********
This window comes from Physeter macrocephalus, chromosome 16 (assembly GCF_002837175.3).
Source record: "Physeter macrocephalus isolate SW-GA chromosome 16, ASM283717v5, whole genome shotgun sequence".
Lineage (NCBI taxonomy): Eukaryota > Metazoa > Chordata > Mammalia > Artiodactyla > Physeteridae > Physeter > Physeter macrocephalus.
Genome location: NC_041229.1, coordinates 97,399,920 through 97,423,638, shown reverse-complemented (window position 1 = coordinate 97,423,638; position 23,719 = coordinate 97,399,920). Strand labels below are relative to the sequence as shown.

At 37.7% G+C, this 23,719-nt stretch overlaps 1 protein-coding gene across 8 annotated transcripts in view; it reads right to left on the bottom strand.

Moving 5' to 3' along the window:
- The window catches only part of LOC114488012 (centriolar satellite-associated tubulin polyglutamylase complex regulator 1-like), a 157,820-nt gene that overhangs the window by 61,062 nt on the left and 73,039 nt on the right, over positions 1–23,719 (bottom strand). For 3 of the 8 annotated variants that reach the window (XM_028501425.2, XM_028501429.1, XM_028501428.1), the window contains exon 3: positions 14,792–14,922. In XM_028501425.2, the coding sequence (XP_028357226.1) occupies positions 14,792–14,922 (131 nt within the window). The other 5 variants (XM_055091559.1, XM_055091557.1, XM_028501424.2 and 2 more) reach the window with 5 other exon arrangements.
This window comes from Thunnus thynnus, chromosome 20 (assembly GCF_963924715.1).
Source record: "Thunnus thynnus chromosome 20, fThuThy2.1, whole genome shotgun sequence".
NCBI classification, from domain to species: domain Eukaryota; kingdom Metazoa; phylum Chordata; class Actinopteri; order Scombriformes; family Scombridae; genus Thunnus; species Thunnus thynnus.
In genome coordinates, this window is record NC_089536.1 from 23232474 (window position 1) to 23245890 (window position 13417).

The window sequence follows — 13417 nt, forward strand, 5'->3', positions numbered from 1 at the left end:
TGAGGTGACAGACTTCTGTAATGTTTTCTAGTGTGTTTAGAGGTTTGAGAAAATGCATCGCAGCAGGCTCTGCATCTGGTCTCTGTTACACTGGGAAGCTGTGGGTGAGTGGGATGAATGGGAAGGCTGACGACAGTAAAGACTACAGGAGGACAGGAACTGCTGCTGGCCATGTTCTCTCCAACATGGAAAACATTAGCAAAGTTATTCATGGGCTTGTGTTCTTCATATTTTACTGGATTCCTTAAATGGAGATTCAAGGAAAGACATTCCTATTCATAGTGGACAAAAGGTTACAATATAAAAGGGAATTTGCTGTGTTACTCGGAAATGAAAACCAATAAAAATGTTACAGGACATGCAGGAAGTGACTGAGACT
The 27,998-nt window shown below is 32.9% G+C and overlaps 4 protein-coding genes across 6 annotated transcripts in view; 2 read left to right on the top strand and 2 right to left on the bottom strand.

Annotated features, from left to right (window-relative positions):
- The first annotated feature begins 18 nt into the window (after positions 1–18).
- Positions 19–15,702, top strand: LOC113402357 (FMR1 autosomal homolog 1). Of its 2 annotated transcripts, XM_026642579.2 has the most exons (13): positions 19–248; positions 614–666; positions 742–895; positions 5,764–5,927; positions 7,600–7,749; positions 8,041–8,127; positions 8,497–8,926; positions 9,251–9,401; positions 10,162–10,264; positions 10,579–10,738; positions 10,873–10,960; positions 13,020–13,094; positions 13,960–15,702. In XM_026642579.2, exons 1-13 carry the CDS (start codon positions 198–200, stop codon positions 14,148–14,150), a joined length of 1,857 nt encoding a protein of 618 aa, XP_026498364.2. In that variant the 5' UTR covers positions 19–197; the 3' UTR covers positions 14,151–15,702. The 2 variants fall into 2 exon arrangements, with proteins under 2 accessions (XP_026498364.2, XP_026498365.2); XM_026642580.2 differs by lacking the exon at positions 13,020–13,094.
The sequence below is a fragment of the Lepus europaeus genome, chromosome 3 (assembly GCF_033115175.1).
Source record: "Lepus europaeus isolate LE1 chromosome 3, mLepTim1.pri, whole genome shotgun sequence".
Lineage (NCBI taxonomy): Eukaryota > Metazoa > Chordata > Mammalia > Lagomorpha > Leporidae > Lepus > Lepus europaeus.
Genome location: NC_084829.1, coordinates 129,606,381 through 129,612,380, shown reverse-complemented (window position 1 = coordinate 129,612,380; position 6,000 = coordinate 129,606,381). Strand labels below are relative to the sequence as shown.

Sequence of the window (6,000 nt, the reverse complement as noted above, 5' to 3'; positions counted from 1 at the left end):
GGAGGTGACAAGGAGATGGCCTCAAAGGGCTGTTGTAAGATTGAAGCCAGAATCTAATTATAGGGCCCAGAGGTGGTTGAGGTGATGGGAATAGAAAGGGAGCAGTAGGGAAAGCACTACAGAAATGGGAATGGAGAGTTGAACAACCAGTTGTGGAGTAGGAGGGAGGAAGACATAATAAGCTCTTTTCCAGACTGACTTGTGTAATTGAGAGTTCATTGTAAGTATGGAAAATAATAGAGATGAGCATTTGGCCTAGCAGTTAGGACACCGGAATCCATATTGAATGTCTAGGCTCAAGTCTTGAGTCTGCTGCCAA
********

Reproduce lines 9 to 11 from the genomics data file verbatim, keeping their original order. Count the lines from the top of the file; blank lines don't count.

Source record: "Thunnus thynnus chromosome 20, fThuThy2.1, whole genome shotgun sequence".
NCBI classification, from domain to species: domain Eukaryota; kingdom Metazoa; phylum Chordata; class Actinopteri; order Scombriformes; family Scombridae; genus Thunnus; species Thunnus thynnus.
In genome coordinates, this window is record NC_089536.1 from 23232474 (window position 1) to 23245890 (window position 13417).